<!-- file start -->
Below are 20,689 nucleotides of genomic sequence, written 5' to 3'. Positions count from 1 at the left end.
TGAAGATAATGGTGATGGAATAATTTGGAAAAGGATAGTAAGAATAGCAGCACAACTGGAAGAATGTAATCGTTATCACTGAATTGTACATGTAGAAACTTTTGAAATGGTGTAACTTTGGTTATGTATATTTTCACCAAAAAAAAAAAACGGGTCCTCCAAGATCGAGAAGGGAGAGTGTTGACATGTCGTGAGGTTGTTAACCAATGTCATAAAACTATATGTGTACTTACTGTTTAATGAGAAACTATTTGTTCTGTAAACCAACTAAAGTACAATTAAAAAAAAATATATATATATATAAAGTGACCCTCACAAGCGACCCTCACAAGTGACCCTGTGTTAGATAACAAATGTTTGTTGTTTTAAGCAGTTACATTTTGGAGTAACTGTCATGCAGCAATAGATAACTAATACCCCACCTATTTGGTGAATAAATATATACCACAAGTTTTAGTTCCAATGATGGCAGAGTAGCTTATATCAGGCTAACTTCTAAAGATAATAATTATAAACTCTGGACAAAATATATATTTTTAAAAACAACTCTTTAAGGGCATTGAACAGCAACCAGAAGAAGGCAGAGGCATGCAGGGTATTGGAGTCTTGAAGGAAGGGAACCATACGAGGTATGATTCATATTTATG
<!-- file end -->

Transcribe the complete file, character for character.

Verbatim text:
Below are 20,689 nucleotides of genomic sequence, written 5' to 3'. Positions count from 1 at the left end.
TGAAGATAATGGTGATGGAATAATTTGGAAAAGGATAGTAAGAATAGCAGCACAACTGGAAGAATGTAATCGTTATCACTGAATTGTACATGTAGAAACTTTTGAAATGGTGTAACTTTGGTTATGTATATTTTCACCAAAAAAAAAAAACGGGTCCTCCAAGATCGAGAAGGGAGAGTGTTGACATGTCGTGAGGTTGTTAACCAATGTCATAAAACTATATGTGTACTTACTGTTTAATGAGAAACTATTTGTTCTGTAAACCAACTAAAGTACAATTAAAAAAAAATATATATATATATAAAGTGACCCTCACAAGCGACCCTCACAAGTGACCCTGTGTTAGATAACAAATGTTTGTTGTTTTAAGCAGTTACATTTTGGAGTAACTGTCATGCAGCAATAGATAACTAATACCCCACCTATTTGGTGAATAAATATATACCACAAGTTTTAGTTCCAATGATGGCAGAGTAGCTTATATCAGGCTAACTTCTAAAGATAATAATTATAAACTCTGGACAAAATATATATTTTTAAAAACAACTCTTTAAGGGCATTGAACAGCAACCAGAAGAAGGCAGAGGCATGCAGGGTATTGGAGTCTTGAAGGAAGGGAACCATACGAGGTATGATTCATATTTATG